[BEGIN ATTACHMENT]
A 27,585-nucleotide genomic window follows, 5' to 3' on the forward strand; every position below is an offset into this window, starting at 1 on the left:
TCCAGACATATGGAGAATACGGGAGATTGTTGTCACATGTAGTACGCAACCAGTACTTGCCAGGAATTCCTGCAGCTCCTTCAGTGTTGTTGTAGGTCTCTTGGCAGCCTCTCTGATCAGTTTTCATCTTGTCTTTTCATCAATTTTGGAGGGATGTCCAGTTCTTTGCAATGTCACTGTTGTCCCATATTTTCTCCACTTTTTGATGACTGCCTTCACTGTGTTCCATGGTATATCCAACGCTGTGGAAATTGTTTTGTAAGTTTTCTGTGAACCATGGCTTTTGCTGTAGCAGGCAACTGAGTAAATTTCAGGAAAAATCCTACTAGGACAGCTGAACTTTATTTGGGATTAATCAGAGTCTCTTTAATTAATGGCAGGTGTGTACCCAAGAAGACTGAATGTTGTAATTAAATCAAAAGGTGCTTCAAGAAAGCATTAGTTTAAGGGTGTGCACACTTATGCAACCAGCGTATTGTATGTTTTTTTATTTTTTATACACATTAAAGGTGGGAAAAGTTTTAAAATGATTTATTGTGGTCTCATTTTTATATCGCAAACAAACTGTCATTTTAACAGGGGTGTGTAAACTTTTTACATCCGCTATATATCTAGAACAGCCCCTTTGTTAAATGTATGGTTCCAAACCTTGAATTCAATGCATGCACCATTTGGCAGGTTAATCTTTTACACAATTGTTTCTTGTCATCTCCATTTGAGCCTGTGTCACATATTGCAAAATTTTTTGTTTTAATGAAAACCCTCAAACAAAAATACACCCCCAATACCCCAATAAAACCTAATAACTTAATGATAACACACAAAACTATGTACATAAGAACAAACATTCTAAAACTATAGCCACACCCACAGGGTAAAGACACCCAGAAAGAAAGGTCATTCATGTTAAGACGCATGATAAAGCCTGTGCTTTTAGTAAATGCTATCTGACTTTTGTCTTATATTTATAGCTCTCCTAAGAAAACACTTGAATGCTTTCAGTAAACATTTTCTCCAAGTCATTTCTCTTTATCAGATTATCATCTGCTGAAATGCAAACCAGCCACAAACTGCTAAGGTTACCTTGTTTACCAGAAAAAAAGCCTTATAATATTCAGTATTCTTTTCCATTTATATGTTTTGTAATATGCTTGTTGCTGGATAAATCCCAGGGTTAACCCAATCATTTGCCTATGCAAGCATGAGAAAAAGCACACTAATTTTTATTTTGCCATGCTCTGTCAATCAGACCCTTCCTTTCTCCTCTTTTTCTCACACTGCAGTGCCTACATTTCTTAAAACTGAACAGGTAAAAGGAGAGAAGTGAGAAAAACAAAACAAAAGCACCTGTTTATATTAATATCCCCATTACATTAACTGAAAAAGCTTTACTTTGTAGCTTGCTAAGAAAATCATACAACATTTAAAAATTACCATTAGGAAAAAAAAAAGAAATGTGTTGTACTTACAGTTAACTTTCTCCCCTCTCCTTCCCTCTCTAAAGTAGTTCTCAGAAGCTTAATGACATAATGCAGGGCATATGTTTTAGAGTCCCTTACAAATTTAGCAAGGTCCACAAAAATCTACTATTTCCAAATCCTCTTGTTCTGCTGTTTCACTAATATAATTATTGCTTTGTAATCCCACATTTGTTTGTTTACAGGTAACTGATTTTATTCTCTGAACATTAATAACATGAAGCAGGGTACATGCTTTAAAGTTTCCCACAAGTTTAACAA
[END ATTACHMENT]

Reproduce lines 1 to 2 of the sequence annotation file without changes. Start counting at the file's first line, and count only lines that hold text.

A 27,585-nucleotide genomic window follows, 5' to 3' on the forward strand; every position below is an offset into this window, starting at 1 on the left:
TCCAGACATATGGAGAATACGGGAGATTGTTGTCACATGTAGTACGCAACCAGTACTTGCCAGGAATTCCTGCAGCTCCTTCAGTGTTGTTGTAGGTCTCTTGGCAGCCTCTCTGATCAGTTTTCATCTTGTCTTTTCATCAATTTTGGAGGGATGTCCAGTTCTTTGCAATGTCACTGTTGTCCCATATTTTCTCCACTTTTTGATGACTGCCTTCACTGTGTTCCATGGTATATCCAACGCTGTGGAAATTGTTTTGTAAGTTTTCTGTGAACCATGGCTTTTGCTGTAGCAGGCAACTGAGTAAATTTCAGGAAAAATCCTACTAGGACAGCTGAACTTTATTTGGGATTAATCAGAGTCTCTTTAATTAATGGCAGGTGTGTACCCAAGAAGACTGAATGTTGTAATTAAATCAAAAGGTGCTTCAAGAAAGCATTAGTTTAAGGGTGTGCACACTTATGCAACCAGCGTATTGTATGTTTTTTTATTTTTTATACACATTAAAGGTGGGAAAAGTTTTAAAATGATTTATTGTGGTCTCATTTTTATATCGCAAACAAACTGTCATTTTAACAGGGGTGTGTAAACTTTTTACATCCGCTATATATCTAGAACAGCCCCTTTGTTAAATGTATGGTTCCAAACCTTGAATTCAATGCATGCACCATTTGGCAGGTTAATCTTTTACACAATTGTTTCTTGTCATCTCCATTTGAGCCTGTGTCACATATTGCAAAATTTTTTGTTTTAATGAAAACCCTCAAACAAAAATACACCCCCAATACCCCAATAAAACCTAATAACTTAATGATAACACACAAAACTATGTACATAAGAACAAACATTCTAAAACTATAGCCACACCCACAGGGTAAAGACACCCAGAAAGAAAGGTCATTCATGTTAAGACGCATGATAAAGCCTGTGCTTTTAGTAAATGCTATCTGACTTTTGTCTTATATTTATAGCTCTCCTAAGAAAACACTTGAATGCTTTCAGTAAACATTTTCTCCAAGTCATTTCTCTTTATCAGATTATCATCTGCTGAAATGCAAACCAGCCACAAACTGCTAAGGTTACCTTGTTTACCAGAAAAAAAGCCTTATAATATTCAGTATTCTTTTCCATTTATATGTTTTGTAATATGCTTGTTGCTGGATAAATCCCAGGGTTAACCCAATCATTTGCCTATGCAAGCATGAGAAAAAGCACACTAATTTTTATTTTGCCATGCTCTGTCAATCAGACCCTTCCTTTCTCCTCTTTTTCTCACACTGCAGTGCCTACATTTCTTAAAACTGAACAGGTAAAAGGAGAGAAGTGAGAAAAACAAAACAAAAGCACCTGTTTATATTAATATCCCCATTACATTAACTGAAAAAGCTTTACTTTGTAGCTTGCTAAGAAAATCATACAACATTTAAAAATTACCATTAGGAAAAAAAAAAGAAATGTGTTGTACTTACAGTTAACTTTCTCCCCTCTCCTTCCCTCTCTAAAGTAGTTCTCAGAAGCTTAATGACATAATGCAGGGCATATGTTTTAGAGTCCCTTACAAATTTAGCAAGGTCCACAAAAATCTACTATTTCCAAATCCTCTTGTTCTGCTGTTTCACTAATATAATTATTGCTTTGTAATCCCACATTTGTTTGTTTACAGGTAACTGATTTTATTCTCTGAACATTAATAACATGAAGCAGGGTACATGCTTTAAAGTTTCCCACAAGTTTAACAA